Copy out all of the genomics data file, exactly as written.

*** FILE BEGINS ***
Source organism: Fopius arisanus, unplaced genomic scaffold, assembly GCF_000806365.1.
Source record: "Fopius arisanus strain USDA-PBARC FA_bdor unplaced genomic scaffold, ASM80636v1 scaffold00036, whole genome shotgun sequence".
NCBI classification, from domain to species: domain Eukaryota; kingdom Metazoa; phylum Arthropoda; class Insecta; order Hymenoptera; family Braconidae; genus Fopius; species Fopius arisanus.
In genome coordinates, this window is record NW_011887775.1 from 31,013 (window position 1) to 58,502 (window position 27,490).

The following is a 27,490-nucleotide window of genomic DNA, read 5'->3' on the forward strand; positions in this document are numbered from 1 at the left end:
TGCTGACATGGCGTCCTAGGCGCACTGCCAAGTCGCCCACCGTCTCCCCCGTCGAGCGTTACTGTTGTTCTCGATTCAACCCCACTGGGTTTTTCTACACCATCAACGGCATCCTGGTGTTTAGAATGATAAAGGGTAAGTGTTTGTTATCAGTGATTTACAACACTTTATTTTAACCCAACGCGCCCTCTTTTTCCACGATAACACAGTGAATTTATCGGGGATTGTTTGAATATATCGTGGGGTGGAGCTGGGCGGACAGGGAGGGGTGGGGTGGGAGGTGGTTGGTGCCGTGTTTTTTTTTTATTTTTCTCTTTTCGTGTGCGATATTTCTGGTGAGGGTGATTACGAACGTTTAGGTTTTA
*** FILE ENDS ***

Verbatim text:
Source organism: Fopius arisanus, unplaced genomic scaffold, assembly GCF_000806365.1.
Source record: "Fopius arisanus strain USDA-PBARC FA_bdor unplaced genomic scaffold, ASM80636v1 scaffold00036, whole genome shotgun sequence".
NCBI classification, from domain to species: domain Eukaryota; kingdom Metazoa; phylum Arthropoda; class Insecta; order Hymenoptera; family Braconidae; genus Fopius; species Fopius arisanus.
In genome coordinates, this window is record NW_011887775.1 from 31,013 (window position 1) to 58,502 (window position 27,490).

The following is a 27,490-nucleotide window of genomic DNA, read 5'->3' on the forward strand; positions in this document are numbered from 1 at the left end:
TGCTGACATGGCGTCCTAGGCGCACTGCCAAGTCGCCCACCGTCTCCCCCGTCGAGCGTTACTGTTGTTCTCGATTCAACCCCACTGGGTTTTTCTACACCATCAACGGCATCCTGGTGTTTAGAATGATAAAGGGTAAGTGTTTGTTATCAGTGATTTACAACACTTTATTTTAACCCAACGCGCCCTCTTTTTCCACGATAACACAGTGAATTTATCGGGGATTGTTTGAATATATCGTGGGGTGGAGCTGGGCGGACAGGGAGGGGTGGGGTGGGAGGTGGTTGGTGCCGTGTTTTTTTTTTATTTTTCTCTTTTCGTGTGCGATATTTCTGGTGAGGGTGATTACGAACGTTTAGGTTTTA